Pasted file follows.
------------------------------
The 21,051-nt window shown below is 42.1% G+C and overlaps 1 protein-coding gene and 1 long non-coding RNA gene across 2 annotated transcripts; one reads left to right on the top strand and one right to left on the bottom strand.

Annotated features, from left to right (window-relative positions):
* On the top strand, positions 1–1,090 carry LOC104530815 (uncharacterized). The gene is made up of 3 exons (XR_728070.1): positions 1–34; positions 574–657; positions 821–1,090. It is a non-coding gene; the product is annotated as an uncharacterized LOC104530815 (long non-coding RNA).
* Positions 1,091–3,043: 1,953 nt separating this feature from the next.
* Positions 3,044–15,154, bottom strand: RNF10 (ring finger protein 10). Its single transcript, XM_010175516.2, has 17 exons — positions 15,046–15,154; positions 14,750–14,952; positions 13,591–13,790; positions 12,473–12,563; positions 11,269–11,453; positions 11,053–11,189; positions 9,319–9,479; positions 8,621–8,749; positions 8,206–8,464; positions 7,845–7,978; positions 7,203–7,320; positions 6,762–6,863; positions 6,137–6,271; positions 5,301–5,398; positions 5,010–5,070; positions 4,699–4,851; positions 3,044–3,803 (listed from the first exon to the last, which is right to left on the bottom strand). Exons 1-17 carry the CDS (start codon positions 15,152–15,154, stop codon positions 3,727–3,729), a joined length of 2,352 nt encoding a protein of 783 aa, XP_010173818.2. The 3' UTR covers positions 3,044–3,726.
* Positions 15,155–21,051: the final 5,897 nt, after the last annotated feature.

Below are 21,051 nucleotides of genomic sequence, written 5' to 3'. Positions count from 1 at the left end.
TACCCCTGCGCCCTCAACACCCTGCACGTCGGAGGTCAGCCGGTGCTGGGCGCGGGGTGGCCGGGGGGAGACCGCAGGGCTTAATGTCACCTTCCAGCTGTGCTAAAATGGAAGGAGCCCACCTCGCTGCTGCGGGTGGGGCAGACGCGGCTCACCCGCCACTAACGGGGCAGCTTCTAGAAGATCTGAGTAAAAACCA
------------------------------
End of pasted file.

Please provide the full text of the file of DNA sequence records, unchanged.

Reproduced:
The 21,051-nt window shown below is 42.1% G+C and overlaps 1 protein-coding gene and 1 long non-coding RNA gene across 2 annotated transcripts; one reads left to right on the top strand and one right to left on the bottom strand.

Annotated features, from left to right (window-relative positions):
* On the top strand, positions 1–1,090 carry LOC104530815 (uncharacterized). The gene is made up of 3 exons (XR_728070.1): positions 1–34; positions 574–657; positions 821–1,090. It is a non-coding gene; the product is annotated as an uncharacterized LOC104530815 (long non-coding RNA).
* Positions 1,091–3,043: 1,953 nt separating this feature from the next.
* Positions 3,044–15,154, bottom strand: RNF10 (ring finger protein 10). Its single transcript, XM_010175516.2, has 17 exons — positions 15,046–15,154; positions 14,750–14,952; positions 13,591–13,790; positions 12,473–12,563; positions 11,269–11,453; positions 11,053–11,189; positions 9,319–9,479; positions 8,621–8,749; positions 8,206–8,464; positions 7,845–7,978; positions 7,203–7,320; positions 6,762–6,863; positions 6,137–6,271; positions 5,301–5,398; positions 5,010–5,070; positions 4,699–4,851; positions 3,044–3,803 (listed from the first exon to the last, which is right to left on the bottom strand). Exons 1-17 carry the CDS (start codon positions 15,152–15,154, stop codon positions 3,727–3,729), a joined length of 2,352 nt encoding a protein of 783 aa, XP_010173818.2. The 3' UTR covers positions 3,044–3,726.
* Positions 15,155–21,051: the final 5,897 nt, after the last annotated feature.

Below are 21,051 nucleotides of genomic sequence, written 5' to 3'. Positions count from 1 at the left end.
TACCCCTGCGCCCTCAACACCCTGCACGTCGGAGGTCAGCCGGTGCTGGGCGCGGGGTGGCCGGGGGGAGACCGCAGGGCTTAATGTCACCTTCCAGCTGTGCTAAAATGGAAGGAGCCCACCTCGCTGCTGCGGGTGGGGCAGACGCGGCTCACCCGCCACTAACGGGGCAGCTTCTAGAAGATCTGAGTAAAAACCA